Mojo Mancini played about an hour’s worth of deliciously creepy, mostly downtempo, cinematic groove instrumentals. Like a twisted hybrid of the Crusaders or early 70s Herbie Hancock and Tuatara, they’d find a haunting chromatic riff and linger on it for minutes on end, with judicious yet playful solos from everyone. Guitarist John Leventhal, Rosanne Cash’s husband and longtime musical director, seems to be in charge of keeping track of the changes in this unit as well. Drummer Sean Pelton and bassist Conrad Korsch locked into a groove which moved gracefully from slinky trip-hop to pounding funk and pretty much all points in between, anchored by either fluid Hammond organ or eerily reverberating Rhodes piano from Dylan sideman Brian Mitchell and spiced with both tenor and baritone sax from Rick DePofi. Mitchell used a vocoder to reach for the furthest level of hell on an unabashedly silly, funkified cover of the David Essex K-tel hit Rock On; other times, he’d mess with his portamento, sometimes in tandem with Leventhal for an out-of-focus, watery menace. They brought Garniez up for a purposeful, straight-up cover of the old jazz standard Comes Love – she chose her spots, alternating between a wondrous Blossom Dearie soprano and a brassy, brazen belt, feeling her way between one kind of over-the-top and another and whichever she’d switch into, it worked like a charm. The band also accompanied a sword swallower, who was impressive with all his super-long balloons and giant screwdriver, yet ultimately his presence onstage stole the spotlight during one of Mojo Mancini’s most interesting numbers, a quietly intense, suspenseful minor-key excursion.

The only drawback was the incessant drum machine. These guys are topnotch players: during a quiet intro, Leventhal and DePofi both had trouble connecting with the click, but when the volume picked up to the point where it was all but inaudible, they swung like crazy. Musicians this good don’t need a click track – why they had one is a mystery. Mojo Mancini’s new album is very much worth your time – watch this space for a review in the next couple of weeks.

April 8, 2010 Posted by | concert, Live Events, Music, music, concert, New York City, review, Reviews, rock music | , , , , , , , , , , , , , , , , , , , , , , , , , , , , , , , , , , | Leave a comment

Concert Review: Rosanne Cash at the Greene Space, NYC 9/23/09

The great thing about shows at the Greene Space is that many of them are broadcast live on WNYC and then archived at the station’s site, where you can find this particular one. That’s right, you don’t have to take our word for it, go right to WNYC and hear the amazing little set Rosanne Cash played this afternoon on Soundcheck with John Schaefer. She has a new album coming out titled The List, based on a hundred-song list her dad gave her when she was eighteen. “This was a guy who listened to everything, metal included,” Johnny Cash’s daughter took care to point out, but her dad’s compilation was basically Americana, a “musical genealogy,” she explained, a not-so-subtle hint for a teenager who up to that point had gravitated closer to the Beatles than to classic country. She’s done plenty of covers, but this will be her first all-covers album – and since there’ll still be ninety or so more songs on her dad’s list that she won’t have on this cd, a second volume seems likely as well.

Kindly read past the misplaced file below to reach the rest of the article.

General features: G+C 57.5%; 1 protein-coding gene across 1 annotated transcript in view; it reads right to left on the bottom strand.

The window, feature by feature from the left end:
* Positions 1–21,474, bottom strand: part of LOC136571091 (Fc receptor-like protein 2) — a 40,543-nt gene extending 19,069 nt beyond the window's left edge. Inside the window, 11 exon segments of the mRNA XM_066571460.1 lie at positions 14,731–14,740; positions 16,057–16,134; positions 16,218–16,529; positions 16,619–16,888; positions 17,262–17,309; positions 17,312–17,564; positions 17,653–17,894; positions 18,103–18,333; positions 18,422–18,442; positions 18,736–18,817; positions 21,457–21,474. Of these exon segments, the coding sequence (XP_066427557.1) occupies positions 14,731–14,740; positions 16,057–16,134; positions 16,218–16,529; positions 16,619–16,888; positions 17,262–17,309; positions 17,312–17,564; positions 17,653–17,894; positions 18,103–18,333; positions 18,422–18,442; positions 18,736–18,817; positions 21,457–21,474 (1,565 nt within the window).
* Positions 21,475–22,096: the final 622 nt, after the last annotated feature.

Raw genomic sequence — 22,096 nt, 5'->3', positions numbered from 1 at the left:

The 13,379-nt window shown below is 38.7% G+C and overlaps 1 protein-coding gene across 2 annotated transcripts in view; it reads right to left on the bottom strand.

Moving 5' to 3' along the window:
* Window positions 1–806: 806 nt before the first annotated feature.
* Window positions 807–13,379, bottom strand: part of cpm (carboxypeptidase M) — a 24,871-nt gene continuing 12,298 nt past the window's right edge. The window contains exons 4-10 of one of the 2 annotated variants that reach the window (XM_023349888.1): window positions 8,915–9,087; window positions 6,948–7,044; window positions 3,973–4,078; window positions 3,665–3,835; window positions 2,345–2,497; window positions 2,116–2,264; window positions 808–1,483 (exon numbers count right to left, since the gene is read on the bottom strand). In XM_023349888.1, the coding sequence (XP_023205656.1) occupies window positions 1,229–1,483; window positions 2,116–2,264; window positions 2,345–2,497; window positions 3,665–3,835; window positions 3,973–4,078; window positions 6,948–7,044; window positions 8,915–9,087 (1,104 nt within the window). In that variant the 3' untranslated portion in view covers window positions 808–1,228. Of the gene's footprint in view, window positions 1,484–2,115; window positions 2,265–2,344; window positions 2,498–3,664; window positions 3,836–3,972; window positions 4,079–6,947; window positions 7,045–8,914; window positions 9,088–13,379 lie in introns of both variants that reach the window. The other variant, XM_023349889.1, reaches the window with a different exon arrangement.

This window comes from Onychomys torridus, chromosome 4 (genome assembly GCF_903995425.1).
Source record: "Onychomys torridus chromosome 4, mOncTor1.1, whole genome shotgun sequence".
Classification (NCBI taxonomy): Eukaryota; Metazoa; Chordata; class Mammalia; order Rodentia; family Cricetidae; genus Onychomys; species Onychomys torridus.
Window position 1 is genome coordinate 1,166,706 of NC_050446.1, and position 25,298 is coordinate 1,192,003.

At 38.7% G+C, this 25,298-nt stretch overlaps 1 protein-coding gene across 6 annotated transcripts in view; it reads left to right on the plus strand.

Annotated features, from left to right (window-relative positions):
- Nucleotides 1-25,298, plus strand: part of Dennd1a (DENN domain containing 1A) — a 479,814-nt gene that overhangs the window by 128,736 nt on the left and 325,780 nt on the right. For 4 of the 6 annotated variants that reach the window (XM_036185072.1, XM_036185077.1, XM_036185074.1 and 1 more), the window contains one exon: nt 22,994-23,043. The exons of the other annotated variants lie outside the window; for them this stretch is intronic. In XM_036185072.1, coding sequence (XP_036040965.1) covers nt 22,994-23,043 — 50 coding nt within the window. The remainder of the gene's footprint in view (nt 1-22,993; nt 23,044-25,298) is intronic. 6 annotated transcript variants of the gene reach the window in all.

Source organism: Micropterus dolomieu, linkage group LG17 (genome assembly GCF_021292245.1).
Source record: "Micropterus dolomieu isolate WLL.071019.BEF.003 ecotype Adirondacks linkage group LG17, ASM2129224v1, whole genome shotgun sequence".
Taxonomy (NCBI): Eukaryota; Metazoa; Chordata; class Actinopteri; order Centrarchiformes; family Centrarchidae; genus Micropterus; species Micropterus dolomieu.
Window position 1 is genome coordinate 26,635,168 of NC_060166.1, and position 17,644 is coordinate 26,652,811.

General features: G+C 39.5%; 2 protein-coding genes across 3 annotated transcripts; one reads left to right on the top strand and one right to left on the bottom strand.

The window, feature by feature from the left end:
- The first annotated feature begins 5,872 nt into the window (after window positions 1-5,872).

Backed by a five-piece, electric two-guitar band who played the songs with unabashed relish, Cash soared wounded and sultry over her husband John Leventhal’s smartly counterintuitive countrypolitan arrangements. In the studio, she’s finely nuanced – live, there are few others (Jenifer Jackson is one) who can find so much emotional subtlety yet still pack such a wallop – if she’s been injured, you can tell from just a minute inflection of her voice where she’s been hit and what caliber the shell was. Yet her stage presence is casual and amusing, not bad for someone carrying a legacy that would crush plenty of other artists (in addition to her own: Black Cadillac is every bit as good as anything her dad ever did)

The Hank Snow standard Movin’ On swung casually but incisively, as did Jimmie Rodgers’ Miss the Mississippi. Sea of Heartbreak (a duet with Bruce Springsteen on the album) was understated in the tradition of the 1961 Don Gibson original. They wrapped up the set with Long Black Veil, Cash not bothering to change the lyrics to fit traditional gender roles – when she got to the end of the chorus, “nobody knows,” the intensity was something considerably beyond wrenching.

You can hear the complete show at WNYC, including some commentary by Bebel Gilberto (who has a new album out as well) and NPR critic Tom Moon – who seems to be a decently aware classical/jazz guy whose knowledge of rock ends right about 1976, the end of the boomer era – about music as a legacy for future generations.

September 23, 2009 Posted by | Live Events, Music, music, concert, New York City, review, Reviews | , , , , , , , , , , , , , , , , , , , , , , | 1 Comment